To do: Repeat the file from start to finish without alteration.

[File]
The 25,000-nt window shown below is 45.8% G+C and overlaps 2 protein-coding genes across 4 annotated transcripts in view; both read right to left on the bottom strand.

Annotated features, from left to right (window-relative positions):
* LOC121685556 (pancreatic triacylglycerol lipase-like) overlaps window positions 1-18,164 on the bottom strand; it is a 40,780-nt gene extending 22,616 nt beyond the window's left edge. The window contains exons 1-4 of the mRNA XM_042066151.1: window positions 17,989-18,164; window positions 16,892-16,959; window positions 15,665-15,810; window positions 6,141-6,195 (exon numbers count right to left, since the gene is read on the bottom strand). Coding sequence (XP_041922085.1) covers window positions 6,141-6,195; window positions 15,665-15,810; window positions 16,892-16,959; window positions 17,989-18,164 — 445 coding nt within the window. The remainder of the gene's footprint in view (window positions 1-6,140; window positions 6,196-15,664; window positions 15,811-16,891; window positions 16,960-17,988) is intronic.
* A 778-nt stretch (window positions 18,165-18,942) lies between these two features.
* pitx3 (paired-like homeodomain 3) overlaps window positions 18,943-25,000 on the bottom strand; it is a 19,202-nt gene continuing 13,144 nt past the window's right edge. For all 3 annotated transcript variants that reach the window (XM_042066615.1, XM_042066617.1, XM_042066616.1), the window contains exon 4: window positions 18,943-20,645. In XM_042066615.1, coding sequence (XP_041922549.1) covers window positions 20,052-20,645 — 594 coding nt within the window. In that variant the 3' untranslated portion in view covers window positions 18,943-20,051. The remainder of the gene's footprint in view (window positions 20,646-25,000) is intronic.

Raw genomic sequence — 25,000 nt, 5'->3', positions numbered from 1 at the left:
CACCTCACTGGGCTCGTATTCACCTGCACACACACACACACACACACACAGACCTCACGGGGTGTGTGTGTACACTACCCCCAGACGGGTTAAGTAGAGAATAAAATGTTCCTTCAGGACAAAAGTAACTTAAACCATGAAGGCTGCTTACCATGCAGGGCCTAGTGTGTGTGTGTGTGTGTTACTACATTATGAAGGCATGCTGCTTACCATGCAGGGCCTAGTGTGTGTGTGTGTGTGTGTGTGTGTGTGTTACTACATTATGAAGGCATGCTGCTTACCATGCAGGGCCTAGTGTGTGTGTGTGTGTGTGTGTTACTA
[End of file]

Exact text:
The 25,000-nt window shown below is 45.8% G+C and overlaps 2 protein-coding genes across 4 annotated transcripts in view; both read right to left on the bottom strand.

Annotated features, from left to right (window-relative positions):
* LOC121685556 (pancreatic triacylglycerol lipase-like) overlaps window positions 1-18,164 on the bottom strand; it is a 40,780-nt gene extending 22,616 nt beyond the window's left edge. The window contains exons 1-4 of the mRNA XM_042066151.1: window positions 17,989-18,164; window positions 16,892-16,959; window positions 15,665-15,810; window positions 6,141-6,195 (exon numbers count right to left, since the gene is read on the bottom strand). Coding sequence (XP_041922085.1) covers window positions 6,141-6,195; window positions 15,665-15,810; window positions 16,892-16,959; window positions 17,989-18,164 — 445 coding nt within the window. The remainder of the gene's footprint in view (window positions 1-6,140; window positions 6,196-15,664; window positions 15,811-16,891; window positions 16,960-17,988) is intronic.
* A 778-nt stretch (window positions 18,165-18,942) lies between these two features.
* pitx3 (paired-like homeodomain 3) overlaps window positions 18,943-25,000 on the bottom strand; it is a 19,202-nt gene continuing 13,144 nt past the window's right edge. For all 3 annotated transcript variants that reach the window (XM_042066615.1, XM_042066617.1, XM_042066616.1), the window contains exon 4: window positions 18,943-20,645. In XM_042066615.1, coding sequence (XP_041922549.1) covers window positions 20,052-20,645 — 594 coding nt within the window. In that variant the 3' untranslated portion in view covers window positions 18,943-20,051. The remainder of the gene's footprint in view (window positions 20,646-25,000) is intronic.

Raw genomic sequence — 25,000 nt, 5'->3', positions numbered from 1 at the left:
CACCTCACTGGGCTCGTATTCACCTGCACACACACACACACACACACACAGACCTCACGGGGTGTGTGTGTACACTACCCCCAGACGGGTTAAGTAGAGAATAAAATGTTCCTTCAGGACAAAAGTAACTTAAACCATGAAGGCTGCTTACCATGCAGGGCCTAGTGTGTGTGTGTGTGTGTTACTACATTATGAAGGCATGCTGCTTACCATGCAGGGCCTAGTGTGTGTGTGTGTGTGTGTGTGTGTGTGTTACTACATTATGAAGGCATGCTGCTTACCATGCAGGGCCTAGTGTGTGTGTGTGTGTGTGTGTTACTA